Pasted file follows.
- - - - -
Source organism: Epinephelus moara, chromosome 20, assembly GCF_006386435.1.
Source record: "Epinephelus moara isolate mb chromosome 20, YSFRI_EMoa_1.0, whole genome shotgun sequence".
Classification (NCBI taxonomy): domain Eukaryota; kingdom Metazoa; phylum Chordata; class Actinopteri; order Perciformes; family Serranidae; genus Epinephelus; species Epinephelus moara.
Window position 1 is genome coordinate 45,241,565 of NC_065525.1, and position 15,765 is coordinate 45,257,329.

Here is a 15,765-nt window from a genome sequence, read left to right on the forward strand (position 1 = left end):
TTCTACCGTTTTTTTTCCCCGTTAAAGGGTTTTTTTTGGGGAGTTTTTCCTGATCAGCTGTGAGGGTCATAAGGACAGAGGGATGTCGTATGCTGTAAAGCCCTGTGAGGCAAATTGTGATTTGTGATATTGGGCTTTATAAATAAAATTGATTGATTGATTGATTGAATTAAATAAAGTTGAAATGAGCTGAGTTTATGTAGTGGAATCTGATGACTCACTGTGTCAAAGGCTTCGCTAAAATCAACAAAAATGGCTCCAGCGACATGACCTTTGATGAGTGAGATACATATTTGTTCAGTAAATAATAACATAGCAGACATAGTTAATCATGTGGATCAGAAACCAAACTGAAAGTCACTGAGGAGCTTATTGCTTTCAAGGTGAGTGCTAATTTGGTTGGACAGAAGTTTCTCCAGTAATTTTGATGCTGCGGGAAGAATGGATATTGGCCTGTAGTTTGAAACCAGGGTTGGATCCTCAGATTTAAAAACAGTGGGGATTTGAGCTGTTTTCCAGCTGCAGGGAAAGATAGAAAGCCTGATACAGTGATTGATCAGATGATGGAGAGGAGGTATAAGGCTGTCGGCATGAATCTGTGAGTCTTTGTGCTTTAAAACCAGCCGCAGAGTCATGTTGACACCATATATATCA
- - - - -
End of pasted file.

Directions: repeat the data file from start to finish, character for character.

Source organism: Epinephelus moara, chromosome 20, assembly GCF_006386435.1.
Source record: "Epinephelus moara isolate mb chromosome 20, YSFRI_EMoa_1.0, whole genome shotgun sequence".
Classification (NCBI taxonomy): domain Eukaryota; kingdom Metazoa; phylum Chordata; class Actinopteri; order Perciformes; family Serranidae; genus Epinephelus; species Epinephelus moara.
Window position 1 is genome coordinate 45,241,565 of NC_065525.1, and position 15,765 is coordinate 45,257,329.

Here is a 15,765-nt window from a genome sequence, read left to right on the forward strand (position 1 = left end):
TTCTACCGTTTTTTTTCCCCGTTAAAGGGTTTTTTTTGGGGAGTTTTTCCTGATCAGCTGTGAGGGTCATAAGGACAGAGGGATGTCGTATGCTGTAAAGCCCTGTGAGGCAAATTGTGATTTGTGATATTGGGCTTTATAAATAAAATTGATTGATTGATTGATTGAATTAAATAAAGTTGAAATGAGCTGAGTTTATGTAGTGGAATCTGATGACTCACTGTGTCAAAGGCTTCGCTAAAATCAACAAAAATGGCTCCAGCGACATGACCTTTGATGAGTGAGATACATATTTGTTCAGTAAATAATAACATAGCAGACATAGTTAATCATGTGGATCAGAAACCAAACTGAAAGTCACTGAGGAGCTTATTGCTTTCAAGGTGAGTGCTAATTTGGTTGGACAGAAGTTTCTCCAGTAATTTTGATGCTGCGGGAAGAATGGATATTGGCCTGTAGTTTGAAACCAGGGTTGGATCCTCAGATTTAAAAACAGTGGGGATTTGAGCTGTTTTCCAGCTGCAGGGAAAGATAGAAAGCCTGATACAGTGATTGATCAGATGATGGAGAGGAGGTATAAGGCTGTCGGCATGAATCTGTGAGTCTTTGTGCTTTAAAACCAGCCGCAGAGTCATGTTGACACCATATATATCA